mind of those who are open to reason.

No person is honestly content with

what lurks in the dark regions of another

person’s mind. We all come equipped with

guilt as well as joy glands that

need massaging. Bullshit exists

in every member of the human race.

Literary craftspeople, essayists,

poets, TV talking heads or office moguls

who paint glorious promises they never

keep have been known to preach rewards,

then deliver nothing.

That’s their talent. They come armed

with words. And you are the target.

Never lose faith in strangers.

But be skeptical. Purity might be

believable, but is not always

attainable. Despite our self-disparaging

selves, the adventures we experience

en route to Odin’s palace, make life’s

challenges worth the aggravation.

Must we agonize over our questionable

wisdom? Should we ride with the anguish

we are spoon fed with daily doses?  

It’s up to you. Go figure!

 

— Boots LeBaron —

SHE DANCES ACROSS THE PACIFIC WATERS

THE HUMAN RACE

 

A WOMAN TO BEHOLD

From her euphoric whispers

come a redolent breath

that blinds the senses

evoking intimate thoughts.

 

As she moves across

the Pacific waters

stirring the tides,

the sea rolls in ecstasy.

 

The swells become waves

crowned by crests as

crispy white as stars

in the blackest night.

 

At day’s early light,

they dance endlessly

raising their mighty arms

in graceful pirouettes.

 

Boots LeBaron

 

BOTSWANA: A PARADISE FAR FROM THE HUMAN JUNGLE

THE HUMAN RACE

BOTSWANA: A HALF-A-WORLD-AWAY

 

I sit on the veranda

a half-a-world-away

watching the golden sun

in its last breath of day

filter through silhouetted leaves

of the ebony and acacia trees,

then quickly fall beneath

the silent Chobe River

leaving nothing but stars

guarding Venus

and her lantern moon.

And not too soon,

I marvel at the distance

I’ve traveled to get

where thoughts run free,

a half-a-world-away

from what is home to me.

To reach this

untamed place,

was such a human race.

After an eternity of soaring

on man-made wings,

I found this hideaway

where elephants

rule as kings.

IMG_1973

Where lions make love

for hours on end,

where pythons

coil, constrict and bend.

Giant Tuskers trumpet

and hippos bellow

in this

wild-animal bordello.

Leopards hunt,

warthogs grunt.

Zebra,  giraffe,

Cape buffalo,

they all play host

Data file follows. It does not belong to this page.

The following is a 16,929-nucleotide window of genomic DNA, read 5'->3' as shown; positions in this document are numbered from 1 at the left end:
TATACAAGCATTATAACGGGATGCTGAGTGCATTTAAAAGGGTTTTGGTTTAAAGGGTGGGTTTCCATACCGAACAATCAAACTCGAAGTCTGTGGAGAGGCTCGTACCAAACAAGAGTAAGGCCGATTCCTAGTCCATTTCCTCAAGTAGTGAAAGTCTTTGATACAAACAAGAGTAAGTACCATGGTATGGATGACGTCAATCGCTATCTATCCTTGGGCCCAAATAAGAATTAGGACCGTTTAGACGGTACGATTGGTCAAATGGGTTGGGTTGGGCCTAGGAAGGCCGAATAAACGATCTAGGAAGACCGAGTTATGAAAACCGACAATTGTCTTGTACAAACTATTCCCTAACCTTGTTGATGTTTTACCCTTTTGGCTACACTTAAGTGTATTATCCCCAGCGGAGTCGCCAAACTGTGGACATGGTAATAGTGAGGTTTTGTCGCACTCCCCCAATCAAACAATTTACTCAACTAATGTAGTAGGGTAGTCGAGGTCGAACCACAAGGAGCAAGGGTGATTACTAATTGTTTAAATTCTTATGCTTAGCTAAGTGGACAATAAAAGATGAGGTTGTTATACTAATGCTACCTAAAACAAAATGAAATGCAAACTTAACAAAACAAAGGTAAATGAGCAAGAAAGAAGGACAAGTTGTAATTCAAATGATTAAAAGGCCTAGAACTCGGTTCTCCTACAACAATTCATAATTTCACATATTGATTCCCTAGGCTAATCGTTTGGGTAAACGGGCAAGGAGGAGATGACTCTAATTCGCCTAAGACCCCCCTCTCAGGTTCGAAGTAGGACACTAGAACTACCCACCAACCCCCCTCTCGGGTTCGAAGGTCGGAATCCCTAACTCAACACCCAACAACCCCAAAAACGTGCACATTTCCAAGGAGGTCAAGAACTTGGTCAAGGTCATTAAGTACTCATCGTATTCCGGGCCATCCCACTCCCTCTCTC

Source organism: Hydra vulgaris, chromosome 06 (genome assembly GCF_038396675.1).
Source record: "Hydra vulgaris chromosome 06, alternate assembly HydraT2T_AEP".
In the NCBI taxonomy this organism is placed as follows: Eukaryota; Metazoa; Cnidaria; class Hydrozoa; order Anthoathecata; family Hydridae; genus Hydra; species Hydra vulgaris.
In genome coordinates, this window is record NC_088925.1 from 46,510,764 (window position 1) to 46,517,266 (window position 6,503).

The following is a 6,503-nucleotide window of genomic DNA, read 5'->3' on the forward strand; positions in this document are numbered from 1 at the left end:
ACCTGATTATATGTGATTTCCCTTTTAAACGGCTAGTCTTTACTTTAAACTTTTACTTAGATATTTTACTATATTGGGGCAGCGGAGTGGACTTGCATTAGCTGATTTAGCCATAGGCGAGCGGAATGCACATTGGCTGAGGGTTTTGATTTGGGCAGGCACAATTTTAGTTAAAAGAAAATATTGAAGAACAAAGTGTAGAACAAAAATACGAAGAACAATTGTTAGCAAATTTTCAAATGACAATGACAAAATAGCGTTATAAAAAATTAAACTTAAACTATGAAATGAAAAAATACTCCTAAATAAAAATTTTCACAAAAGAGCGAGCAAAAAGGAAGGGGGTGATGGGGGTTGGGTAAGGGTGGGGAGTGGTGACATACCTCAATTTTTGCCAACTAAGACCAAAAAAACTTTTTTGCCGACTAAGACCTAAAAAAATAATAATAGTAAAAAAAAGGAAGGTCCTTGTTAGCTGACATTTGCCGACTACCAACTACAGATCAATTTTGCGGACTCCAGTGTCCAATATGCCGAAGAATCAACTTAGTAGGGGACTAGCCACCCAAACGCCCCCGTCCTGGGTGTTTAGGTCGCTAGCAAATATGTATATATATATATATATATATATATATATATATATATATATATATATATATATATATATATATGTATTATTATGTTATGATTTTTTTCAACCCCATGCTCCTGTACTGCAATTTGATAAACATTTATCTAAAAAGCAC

on this fertile land  

that has no coast.  

As eagles work the breeze,

scores of vultures

perch high

on limbs of trees.

Mosquitoes sting.

Myriad birds sing

in glorious cacophony.

They hoot and caw and chirp

in their inimitable

high-pitched harmony.

Crickets

tuned just right

play their

Stradivarius legs

throughout the night.

For those who must return

to their civilized encampment,

where plastic reigns

and torment gains,

Botswana is

enchantment.

A visit

permits a glimpse

at secrets we’ve been

blind to.

A moment just to ponder

was well worth

the wander.

Flying half way

round the world

aboard a 747,

proved to me,

at least:

It takes time

to get to heaven.

 

Boots LeBaron

 

(Overlooking the Chobe River,

a tributary of the Zambezi River

in southern Africa’s Botswana)

 

LOVE IS ROMANTICALLY NUTS!

THE HUMAN RACE

 

LOVE: LIFE’S UNPREDICTABLE, NEVER-ENDING COMEDY

LOVE IS NUTS!

Have you ever been lonely in a world

jam-packed with humanity? Have you ever

wondered about your destiny in a society

that frequently seems senseless?

Have you ever searched for the being

behind the face, behind the smile,

behind the whispered words of promise

and found emptiness? Ouch!

The quest for love can be painful.

Like buying a used car. To get the feel

of it, you’ve got to drive it for a while.

Love is a word, so fragile, an angry breath

can destroy it. It can break a heart,

sooth a soul, rattle a psyche

or give a weakling Herculean strength.

For the sake of it, Romeo and Juliet

croaked. For most, a love affair is

an erratic maiden voyage.

Whether it’s documented at the

license bureau or stored in the heart,

every relationship encounters

tornadoes, earthquakes, tsunamis

or at least turbulent sprinkles

that test steadfast durability.

Everybody talks about love,

frets about it, writes about it

and sings about it. Nobody, even

Shakespeare, can fully explain it. Why?

Because love is nuts! Yet we’re all

scrambling in search of it.

The divorce courts are full of people

who’ve had their fill of it.

When viewed from a casting couch, a

watering hole, spiritually, or through the

eyes of a marriage counselor, love is one

never-ending soap opera that

stars everybody. Including you!

Boots LeBaron —